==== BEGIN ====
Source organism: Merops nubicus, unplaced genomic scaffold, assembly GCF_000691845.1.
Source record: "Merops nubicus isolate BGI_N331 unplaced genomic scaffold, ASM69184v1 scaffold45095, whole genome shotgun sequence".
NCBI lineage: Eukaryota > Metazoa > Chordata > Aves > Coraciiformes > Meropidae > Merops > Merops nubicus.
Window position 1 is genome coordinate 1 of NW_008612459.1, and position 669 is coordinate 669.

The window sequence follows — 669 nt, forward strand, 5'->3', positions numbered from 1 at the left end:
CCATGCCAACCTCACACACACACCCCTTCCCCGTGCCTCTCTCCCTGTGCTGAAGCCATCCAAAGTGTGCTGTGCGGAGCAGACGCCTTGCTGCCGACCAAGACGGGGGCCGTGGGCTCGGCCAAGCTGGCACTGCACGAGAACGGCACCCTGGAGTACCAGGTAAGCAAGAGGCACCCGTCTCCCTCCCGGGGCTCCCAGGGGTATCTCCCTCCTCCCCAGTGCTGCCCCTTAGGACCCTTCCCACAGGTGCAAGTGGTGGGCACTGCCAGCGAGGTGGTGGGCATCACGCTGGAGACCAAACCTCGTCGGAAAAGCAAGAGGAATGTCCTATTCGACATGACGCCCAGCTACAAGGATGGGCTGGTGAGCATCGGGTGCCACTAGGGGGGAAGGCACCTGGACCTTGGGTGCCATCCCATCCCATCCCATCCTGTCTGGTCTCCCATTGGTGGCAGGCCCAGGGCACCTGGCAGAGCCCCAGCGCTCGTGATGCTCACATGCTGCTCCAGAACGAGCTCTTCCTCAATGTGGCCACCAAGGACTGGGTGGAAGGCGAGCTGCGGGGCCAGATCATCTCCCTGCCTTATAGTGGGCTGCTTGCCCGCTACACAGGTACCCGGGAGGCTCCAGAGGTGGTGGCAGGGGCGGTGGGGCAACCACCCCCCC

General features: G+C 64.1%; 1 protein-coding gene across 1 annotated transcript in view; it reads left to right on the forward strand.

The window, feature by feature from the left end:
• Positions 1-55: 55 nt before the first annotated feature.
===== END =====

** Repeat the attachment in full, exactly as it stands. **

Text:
Source organism: Merops nubicus, unplaced genomic scaffold, assembly GCF_000691845.1.
Source record: "Merops nubicus isolate BGI_N331 unplaced genomic scaffold, ASM69184v1 scaffold45095, whole genome shotgun sequence".
NCBI lineage: Eukaryota > Metazoa > Chordata > Aves > Coraciiformes > Meropidae > Merops > Merops nubicus.
Window position 1 is genome coordinate 1 of NW_008612459.1, and position 669 is coordinate 669.

The window sequence follows — 669 nt, forward strand, 5'->3', positions numbered from 1 at the left end:
CCATGCCAACCTCACACACACACCCCTTCCCCGTGCCTCTCTCCCTGTGCTGAAGCCATCCAAAGTGTGCTGTGCGGAGCAGACGCCTTGCTGCCGACCAAGACGGGGGCCGTGGGCTCGGCCAAGCTGGCACTGCACGAGAACGGCACCCTGGAGTACCAGGTAAGCAAGAGGCACCCGTCTCCCTCCCGGGGCTCCCAGGGGTATCTCCCTCCTCCCCAGTGCTGCCCCTTAGGACCCTTCCCACAGGTGCAAGTGGTGGGCACTGCCAGCGAGGTGGTGGGCATCACGCTGGAGACCAAACCTCGTCGGAAAAGCAAGAGGAATGTCCTATTCGACATGACGCCCAGCTACAAGGATGGGCTGGTGAGCATCGGGTGCCACTAGGGGGGAAGGCACCTGGACCTTGGGTGCCATCCCATCCCATCCCATCCTGTCTGGTCTCCCATTGGTGGCAGGCCCAGGGCACCTGGCAGAGCCCCAGCGCTCGTGATGCTCACATGCTGCTCCAGAACGAGCTCTTCCTCAATGTGGCCACCAAGGACTGGGTGGAAGGCGAGCTGCGGGGCCAGATCATCTCCCTGCCTTATAGTGGGCTGCTTGCCCGCTACACAGGTACCCGGGAGGCTCCAGAGGTGGTGGCAGGGGCGGTGGGGCAACCACCCCCCC

General features: G+C 64.1%; 1 protein-coding gene across 1 annotated transcript in view; it reads left to right on the forward strand.

The window, feature by feature from the left end:
• Positions 1-55: 55 nt before the first annotated feature.